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1. Introduction The THOMMEN CLASSlC ® altimeter plus barometers are the finest instruments on the world market.

New that you have acquired a THOMMEN CLASSIC, you should therefore have full enjoyment in using it. Please read this booklet through carefully for rapid comprehension of the points you need to bear in mind te obtain accurate readings. First of ail, please note that this altimeter is available in a number of different models and measuring ranges. The measuring range of each instrument is engraved on the upper edge of the case. Any THOMMEN CLASSIC can be taken to an altitude of 15 000 m (50 000 ft) without being damaged by the barometric atmospheric pressure. 2. General remarks on measuring altitude With rising elevation above sea level, the barometric pressure decreases. Hence the reading provided by an atmospheric pressure meter (barometer) is a measure of altitude. The scale on the THOMMEN CLASSIC is calibrated not in pressure units, but in units of altitude (m or ft), se that the elevation can be read directly. A special design permits the same scale to be used for a number of successive pointer revolutions each representing 1 000 m (3 000 ft). This feature ensures unchanging reading accuracy regardless of altitude. Naturally, any altimeter will be affected by atmospheric pressure fluctuations. When the weather is changing, for example, a deviation amounting to 10-30 m or more per mbar/hPa can arise. The effects of such atmospheric pressure variations can be corrected by taking the folIowing steps: Whenever you reach a point of known elevation with the THOMMEN CLASSIC - as indicated by a map, railway station sign, route marker, etc. - check the reading. If there is any discrepancy, reset the altimter or the altitude difference to be corrected, by turning the serrated adjusting ring. In the absence of such checks at known elevations, measured differences of elevation greater than 500 m (1 500 ft) or over a horizontal distance of more than 10 km (5 miles), will probably not be as precise as otherwise. The THOMMEN CLASSIC is temperature- compensated, i.e. there is no change in the reading when the temperature changes but the air pressure and the momentary elevation do not. Air of a different temperature and humidity has a different weight (density) and produces a variation in the atmospheric pressure distribution. If the atmospheric pressure distribution changes, the reading of the altimeter will also change, although the momentary elevation stays the same. 3. Manipulation The only procedure involved in using the THOMMEN CLASSIC is the adjustment of the momentary elevation and setting of the barometric pressure by turning the serrated adjusting ring, which is exposed at the top and bottom of the instrument. (Referaise to sections 4. Altitude measurement and 5. Use as weather barometer.) Te do this, first hold your THOMMEN CLASSIC roughly horizontal and tap the protective glass lightly with your index finger. You'll see the pointer jump slightly indicating that it is working properly.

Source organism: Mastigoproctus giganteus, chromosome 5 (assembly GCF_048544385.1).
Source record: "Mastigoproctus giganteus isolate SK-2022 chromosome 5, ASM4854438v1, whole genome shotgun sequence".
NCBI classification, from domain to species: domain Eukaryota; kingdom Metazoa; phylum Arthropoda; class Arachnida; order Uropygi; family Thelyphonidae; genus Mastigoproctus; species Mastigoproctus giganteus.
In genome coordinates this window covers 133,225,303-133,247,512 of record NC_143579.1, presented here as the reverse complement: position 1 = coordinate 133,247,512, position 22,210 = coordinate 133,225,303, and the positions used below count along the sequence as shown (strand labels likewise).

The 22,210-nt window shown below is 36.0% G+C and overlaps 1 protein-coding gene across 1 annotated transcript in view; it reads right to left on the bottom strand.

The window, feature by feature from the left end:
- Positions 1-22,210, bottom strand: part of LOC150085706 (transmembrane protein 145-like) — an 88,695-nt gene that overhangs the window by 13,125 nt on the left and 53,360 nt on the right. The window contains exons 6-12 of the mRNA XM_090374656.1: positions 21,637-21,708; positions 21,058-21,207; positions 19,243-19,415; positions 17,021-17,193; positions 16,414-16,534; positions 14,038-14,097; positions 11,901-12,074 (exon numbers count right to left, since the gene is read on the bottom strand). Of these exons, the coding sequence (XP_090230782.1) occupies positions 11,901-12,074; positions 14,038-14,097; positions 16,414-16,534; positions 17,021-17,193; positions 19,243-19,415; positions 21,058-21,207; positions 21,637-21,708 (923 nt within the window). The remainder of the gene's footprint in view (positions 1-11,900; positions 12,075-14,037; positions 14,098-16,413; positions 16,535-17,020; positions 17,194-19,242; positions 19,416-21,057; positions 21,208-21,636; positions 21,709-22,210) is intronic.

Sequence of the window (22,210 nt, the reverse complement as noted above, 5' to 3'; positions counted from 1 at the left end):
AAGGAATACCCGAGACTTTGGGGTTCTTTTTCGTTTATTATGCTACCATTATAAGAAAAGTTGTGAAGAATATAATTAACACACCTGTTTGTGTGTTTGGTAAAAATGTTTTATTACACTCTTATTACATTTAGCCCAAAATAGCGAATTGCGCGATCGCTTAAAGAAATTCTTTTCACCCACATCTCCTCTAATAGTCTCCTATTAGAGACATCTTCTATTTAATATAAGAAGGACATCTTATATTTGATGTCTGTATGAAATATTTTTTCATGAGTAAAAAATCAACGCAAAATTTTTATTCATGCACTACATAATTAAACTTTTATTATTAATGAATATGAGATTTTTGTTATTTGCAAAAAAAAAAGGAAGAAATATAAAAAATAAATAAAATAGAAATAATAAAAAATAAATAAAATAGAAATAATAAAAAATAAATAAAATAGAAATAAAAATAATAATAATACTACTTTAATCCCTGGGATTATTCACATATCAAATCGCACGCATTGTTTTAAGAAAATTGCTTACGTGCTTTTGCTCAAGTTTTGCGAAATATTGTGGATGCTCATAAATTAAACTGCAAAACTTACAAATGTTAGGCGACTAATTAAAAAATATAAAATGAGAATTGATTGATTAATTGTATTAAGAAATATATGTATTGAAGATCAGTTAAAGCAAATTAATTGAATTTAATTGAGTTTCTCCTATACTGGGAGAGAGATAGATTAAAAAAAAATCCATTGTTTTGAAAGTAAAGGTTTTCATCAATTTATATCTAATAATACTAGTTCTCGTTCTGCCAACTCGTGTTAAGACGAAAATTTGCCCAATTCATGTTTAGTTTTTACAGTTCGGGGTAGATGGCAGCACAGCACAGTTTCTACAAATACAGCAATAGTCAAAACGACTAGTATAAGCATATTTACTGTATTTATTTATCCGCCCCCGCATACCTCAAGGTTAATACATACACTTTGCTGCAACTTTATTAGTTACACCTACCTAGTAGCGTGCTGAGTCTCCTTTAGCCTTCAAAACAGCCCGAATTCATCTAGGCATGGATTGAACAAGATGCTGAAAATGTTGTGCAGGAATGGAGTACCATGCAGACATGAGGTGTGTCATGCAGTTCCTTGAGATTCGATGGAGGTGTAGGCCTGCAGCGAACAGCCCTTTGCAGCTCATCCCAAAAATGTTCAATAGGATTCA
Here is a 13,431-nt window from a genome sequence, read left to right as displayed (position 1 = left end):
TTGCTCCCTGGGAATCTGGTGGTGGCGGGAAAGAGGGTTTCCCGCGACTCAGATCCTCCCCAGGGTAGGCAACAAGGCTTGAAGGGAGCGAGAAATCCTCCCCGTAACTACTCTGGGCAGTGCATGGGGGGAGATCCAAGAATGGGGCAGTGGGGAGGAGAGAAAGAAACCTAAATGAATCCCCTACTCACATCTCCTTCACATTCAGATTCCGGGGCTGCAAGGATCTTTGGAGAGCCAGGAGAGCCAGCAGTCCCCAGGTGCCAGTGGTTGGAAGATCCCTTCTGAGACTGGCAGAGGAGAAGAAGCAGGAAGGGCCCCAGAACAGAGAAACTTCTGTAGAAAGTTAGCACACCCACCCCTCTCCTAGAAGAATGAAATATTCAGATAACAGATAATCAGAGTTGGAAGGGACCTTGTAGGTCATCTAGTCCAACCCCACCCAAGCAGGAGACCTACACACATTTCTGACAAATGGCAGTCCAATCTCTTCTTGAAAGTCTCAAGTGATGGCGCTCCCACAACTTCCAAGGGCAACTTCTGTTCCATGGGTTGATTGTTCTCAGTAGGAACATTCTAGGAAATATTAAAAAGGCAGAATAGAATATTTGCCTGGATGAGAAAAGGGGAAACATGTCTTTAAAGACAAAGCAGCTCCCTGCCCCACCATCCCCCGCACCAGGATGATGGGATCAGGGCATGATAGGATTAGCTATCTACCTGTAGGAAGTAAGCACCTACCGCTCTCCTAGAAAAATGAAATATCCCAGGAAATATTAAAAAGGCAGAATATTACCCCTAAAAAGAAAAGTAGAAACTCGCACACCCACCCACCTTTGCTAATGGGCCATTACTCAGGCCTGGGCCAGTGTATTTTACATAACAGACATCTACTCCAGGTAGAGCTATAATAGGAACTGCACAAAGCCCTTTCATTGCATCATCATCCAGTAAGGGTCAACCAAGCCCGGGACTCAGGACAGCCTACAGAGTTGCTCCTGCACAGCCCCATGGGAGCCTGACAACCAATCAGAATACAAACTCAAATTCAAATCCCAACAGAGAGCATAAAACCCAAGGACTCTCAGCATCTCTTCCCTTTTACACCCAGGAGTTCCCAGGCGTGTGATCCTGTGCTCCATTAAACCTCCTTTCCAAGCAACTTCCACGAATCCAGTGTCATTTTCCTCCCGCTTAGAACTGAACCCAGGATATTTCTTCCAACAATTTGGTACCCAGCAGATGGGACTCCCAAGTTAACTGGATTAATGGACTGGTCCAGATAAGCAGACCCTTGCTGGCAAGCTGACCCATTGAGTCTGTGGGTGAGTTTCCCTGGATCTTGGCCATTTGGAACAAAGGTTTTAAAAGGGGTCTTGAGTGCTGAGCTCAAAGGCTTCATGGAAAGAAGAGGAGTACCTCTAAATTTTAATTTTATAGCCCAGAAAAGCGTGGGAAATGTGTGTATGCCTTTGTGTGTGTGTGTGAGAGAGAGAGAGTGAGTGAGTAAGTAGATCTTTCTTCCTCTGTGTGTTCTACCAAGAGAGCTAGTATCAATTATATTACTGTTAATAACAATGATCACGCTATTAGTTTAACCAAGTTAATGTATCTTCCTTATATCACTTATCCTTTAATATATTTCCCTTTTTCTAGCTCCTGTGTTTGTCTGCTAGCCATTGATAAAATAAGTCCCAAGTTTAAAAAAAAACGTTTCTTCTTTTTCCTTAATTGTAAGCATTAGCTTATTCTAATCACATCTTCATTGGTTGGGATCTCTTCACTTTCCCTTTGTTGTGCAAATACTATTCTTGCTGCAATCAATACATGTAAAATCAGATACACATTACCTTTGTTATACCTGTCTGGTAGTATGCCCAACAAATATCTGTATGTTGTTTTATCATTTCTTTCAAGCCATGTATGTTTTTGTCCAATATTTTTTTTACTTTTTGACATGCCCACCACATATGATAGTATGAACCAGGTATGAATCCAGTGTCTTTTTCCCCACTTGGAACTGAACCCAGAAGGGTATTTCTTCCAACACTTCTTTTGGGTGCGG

Disregard the coloured sectors.. Altitude measurement Take your THOMMEN CLASSIC and. etc. with higher measuring ranges. All you need te observe in checking the elevation are the altitude scale @. your THOMMEN CLASSIC will new provide an accurate altitude reading continuously throughout the tour. the counter wheel shows the following altitudes for subsequent full turns of the pointer . climbing tour. On models. 2 or 3. route markers. or. as they are required for measuring barometric pressure only. in Switzerland and other countries. The THOMMEN CLASSlC indicates altitude with a pointer and a counter wheel. etc. compare it with elther figure 1. It can be obtained from a topographical map. Readings above 6 000 m (18 000 ft) The THOMMEN CLASSIC's counter wheel is numbered up te 6 km (18 000 ft). the figures on the counter wheel ® and the pointer. When measuring altitude. Since the counter wheel in the adjacent figure indicates between 0 and 1 km. the reading is 330 m. from a railway timetable book or posting on the station building. proceed as folIows: At the starting point of your hike. depending on the model. b) If you observe the steps indicated in the General remarks section.4. set the elevation accurately on the instrument.